Paula Phelan is a Family Lawyer with Specialist Accreditation in this area from the Queensland Law Society. She has been a lawyer for 24 years and is the director of Phelan Family Law, a Rockhampton legal firm specialising in Family Law only.
The COVID-19 (coronavirus) pandemic has set off a wave of unprecedented events on many areas including family law. A relationship breakdown is difficult and uncertain as it is without a global pandemic going on in the background.
Whether you have separated recently during the pandemic or have previously started proceedings in the family courts, it is difficult to know where you stand and how you can effectively financially separate from your partner or resolve parenting disputes.
The Family Court and Federal Circuit Court recognise the importance of continuing to provide assistance to Australian families and as such have remained open with added structural changes.
The Courts currently have a restricted amount of staff working and have transferred all court appearances to being conducted over the phone. There is no need to attend the registry in person to file documents as all material to be relied upon can be filed online.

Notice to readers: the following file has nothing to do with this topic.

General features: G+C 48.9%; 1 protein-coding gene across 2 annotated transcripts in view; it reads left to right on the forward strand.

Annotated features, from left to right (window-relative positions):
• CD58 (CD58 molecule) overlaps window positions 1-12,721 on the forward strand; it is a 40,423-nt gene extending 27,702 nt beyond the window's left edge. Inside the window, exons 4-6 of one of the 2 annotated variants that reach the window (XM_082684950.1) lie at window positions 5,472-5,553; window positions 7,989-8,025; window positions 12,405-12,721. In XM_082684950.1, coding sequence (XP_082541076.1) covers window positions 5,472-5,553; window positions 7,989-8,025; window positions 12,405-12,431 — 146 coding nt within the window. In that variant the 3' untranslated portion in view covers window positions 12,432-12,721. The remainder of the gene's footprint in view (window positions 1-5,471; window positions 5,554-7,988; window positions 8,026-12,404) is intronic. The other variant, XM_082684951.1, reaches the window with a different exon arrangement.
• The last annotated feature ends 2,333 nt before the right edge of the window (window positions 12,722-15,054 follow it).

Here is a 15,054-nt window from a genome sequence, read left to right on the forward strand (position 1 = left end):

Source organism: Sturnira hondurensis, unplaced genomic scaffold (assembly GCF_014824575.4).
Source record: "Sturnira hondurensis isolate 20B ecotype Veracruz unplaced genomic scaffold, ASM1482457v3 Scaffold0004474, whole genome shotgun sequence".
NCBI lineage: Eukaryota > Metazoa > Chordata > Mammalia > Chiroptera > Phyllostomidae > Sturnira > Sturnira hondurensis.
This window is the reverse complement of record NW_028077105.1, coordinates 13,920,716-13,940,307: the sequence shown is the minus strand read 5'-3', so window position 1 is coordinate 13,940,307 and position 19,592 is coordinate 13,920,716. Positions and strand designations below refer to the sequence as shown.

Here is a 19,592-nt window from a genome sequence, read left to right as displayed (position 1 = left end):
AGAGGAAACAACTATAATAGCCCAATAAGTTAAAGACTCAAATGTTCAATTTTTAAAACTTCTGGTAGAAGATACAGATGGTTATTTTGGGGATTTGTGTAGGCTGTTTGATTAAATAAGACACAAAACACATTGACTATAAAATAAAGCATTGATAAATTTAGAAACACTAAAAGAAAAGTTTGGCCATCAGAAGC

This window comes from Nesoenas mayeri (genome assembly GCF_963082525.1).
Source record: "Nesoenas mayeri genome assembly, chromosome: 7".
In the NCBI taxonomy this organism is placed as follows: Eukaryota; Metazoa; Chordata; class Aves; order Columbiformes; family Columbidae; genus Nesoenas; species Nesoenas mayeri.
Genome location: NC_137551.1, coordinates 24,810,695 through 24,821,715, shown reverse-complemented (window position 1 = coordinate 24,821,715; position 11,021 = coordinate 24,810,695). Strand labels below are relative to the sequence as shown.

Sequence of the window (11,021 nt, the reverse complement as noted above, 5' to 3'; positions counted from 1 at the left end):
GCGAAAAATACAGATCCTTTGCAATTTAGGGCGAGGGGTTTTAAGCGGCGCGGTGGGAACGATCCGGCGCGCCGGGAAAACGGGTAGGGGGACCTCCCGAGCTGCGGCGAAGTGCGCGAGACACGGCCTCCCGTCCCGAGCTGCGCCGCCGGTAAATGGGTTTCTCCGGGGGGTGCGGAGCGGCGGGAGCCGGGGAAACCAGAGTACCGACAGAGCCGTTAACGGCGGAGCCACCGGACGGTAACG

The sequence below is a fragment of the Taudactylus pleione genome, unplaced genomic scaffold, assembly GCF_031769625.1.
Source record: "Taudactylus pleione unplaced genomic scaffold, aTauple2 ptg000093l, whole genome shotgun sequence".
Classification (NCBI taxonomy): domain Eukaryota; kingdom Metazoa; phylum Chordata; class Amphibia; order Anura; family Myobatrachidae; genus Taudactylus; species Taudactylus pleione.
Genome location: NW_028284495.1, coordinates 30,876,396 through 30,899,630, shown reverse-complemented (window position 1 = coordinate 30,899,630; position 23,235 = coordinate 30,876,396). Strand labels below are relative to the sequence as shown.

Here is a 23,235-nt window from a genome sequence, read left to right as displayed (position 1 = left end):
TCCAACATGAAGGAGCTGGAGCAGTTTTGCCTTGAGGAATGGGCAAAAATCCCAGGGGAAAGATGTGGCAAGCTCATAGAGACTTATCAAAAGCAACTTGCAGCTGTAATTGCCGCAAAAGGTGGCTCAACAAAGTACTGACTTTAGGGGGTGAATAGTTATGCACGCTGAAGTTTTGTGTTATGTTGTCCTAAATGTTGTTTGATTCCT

At this time, the family courts remain open and are keeping cases moving along.
The Court is not the only option available to settle parenting or property disputes between separated couples. There are a range of alternative dispute resolution methods that can be a quicker and cheaper option. The main two being mediation and arbitration, which are becoming increasingly popular as they can be done electronically.
Mediation is very different to the court system. It requires both parties to actively engage in resolving a dispute with the assistance of a mediator. The mediator assists the parties in identifying options and negotiating an agreement between themselves.
Whilst many people can be quite resistant to the idea of negotiating with the ex-partner, mediation is one of the most successful forms of dispute resolution. It is quite empowering to reach an agreement that is suitable for both yourself and your ex without a third party making those choices for you.
Arbitration is a similar process to the court system. The arbitrator is generally a retired judge or an experienced barrister who, after hearing both sides of a dispute, hands down a judgment referred to as an ‘award’. Awards are binding, final and can only be overturned by the court system if there is an error of law.
Arbitration gives the parties the opportunity to choose the arbitrator themselves and offers a faster solution to a dispute that is binding on the parties. This is becoming an alternative to going to Court.
During the current circumstances, speaking to a family lawyer may help you to resolve your dispute sooner rather than later.